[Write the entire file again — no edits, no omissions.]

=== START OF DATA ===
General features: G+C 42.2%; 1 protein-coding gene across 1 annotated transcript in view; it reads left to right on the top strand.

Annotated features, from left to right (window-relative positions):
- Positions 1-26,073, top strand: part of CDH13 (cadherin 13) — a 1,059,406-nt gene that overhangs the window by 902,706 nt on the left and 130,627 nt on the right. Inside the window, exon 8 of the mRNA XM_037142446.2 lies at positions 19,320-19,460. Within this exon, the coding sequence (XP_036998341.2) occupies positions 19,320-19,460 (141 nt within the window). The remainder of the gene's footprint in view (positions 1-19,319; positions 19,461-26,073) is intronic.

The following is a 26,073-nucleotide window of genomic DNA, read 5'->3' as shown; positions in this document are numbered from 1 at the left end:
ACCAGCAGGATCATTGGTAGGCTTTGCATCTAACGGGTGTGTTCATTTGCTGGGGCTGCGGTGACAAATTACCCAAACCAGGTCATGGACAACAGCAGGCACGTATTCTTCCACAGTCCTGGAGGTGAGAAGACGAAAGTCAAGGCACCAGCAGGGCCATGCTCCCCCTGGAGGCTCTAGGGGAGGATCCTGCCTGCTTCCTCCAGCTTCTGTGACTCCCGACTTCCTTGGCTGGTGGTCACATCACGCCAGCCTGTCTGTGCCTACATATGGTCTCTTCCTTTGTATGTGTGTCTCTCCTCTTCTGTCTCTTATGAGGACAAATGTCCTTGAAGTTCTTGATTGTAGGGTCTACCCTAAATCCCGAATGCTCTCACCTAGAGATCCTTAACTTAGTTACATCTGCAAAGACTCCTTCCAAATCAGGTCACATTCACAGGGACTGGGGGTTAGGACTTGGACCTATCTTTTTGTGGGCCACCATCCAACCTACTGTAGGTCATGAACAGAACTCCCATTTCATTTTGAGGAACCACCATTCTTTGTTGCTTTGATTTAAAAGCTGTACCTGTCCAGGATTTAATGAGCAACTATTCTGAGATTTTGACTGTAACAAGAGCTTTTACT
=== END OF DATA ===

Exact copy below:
General features: G+C 42.2%; 1 protein-coding gene across 1 annotated transcript in view; it reads left to right on the top strand.

Annotated features, from left to right (window-relative positions):
- Positions 1-26,073, top strand: part of CDH13 (cadherin 13) — a 1,059,406-nt gene that overhangs the window by 902,706 nt on the left and 130,627 nt on the right. Inside the window, exon 8 of the mRNA XM_037142446.2 lies at positions 19,320-19,460. Within this exon, the coding sequence (XP_036998341.2) occupies positions 19,320-19,460 (141 nt within the window). The remainder of the gene's footprint in view (positions 1-19,319; positions 19,461-26,073) is intronic.

The following is a 26,073-nucleotide window of genomic DNA, read 5'->3' as shown; positions in this document are numbered from 1 at the left end:
ACCAGCAGGATCATTGGTAGGCTTTGCATCTAACGGGTGTGTTCATTTGCTGGGGCTGCGGTGACAAATTACCCAAACCAGGTCATGGACAACAGCAGGCACGTATTCTTCCACAGTCCTGGAGGTGAGAAGACGAAAGTCAAGGCACCAGCAGGGCCATGCTCCCCCTGGAGGCTCTAGGGGAGGATCCTGCCTGCTTCCTCCAGCTTCTGTGACTCCCGACTTCCTTGGCTGGTGGTCACATCACGCCAGCCTGTCTGTGCCTACATATGGTCTCTTCCTTTGTATGTGTGTCTCTCCTCTTCTGTCTCTTATGAGGACAAATGTCCTTGAAGTTCTTGATTGTAGGGTCTACCCTAAATCCCGAATGCTCTCACCTAGAGATCCTTAACTTAGTTACATCTGCAAAGACTCCTTCCAAATCAGGTCACATTCACAGGGACTGGGGGTTAGGACTTGGACCTATCTTTTTGTGGGCCACCATCCAACCTACTGTAGGTCATGAACAGAACTCCCATTTCATTTTGAGGAACCACCATTCTTTGTTGCTTTGATTTAAAAGCTGTACCTGTCCAGGATTTAATGAGCAACTATTCTGAGATTTTGACTGTAACAAGAGCTTTTACT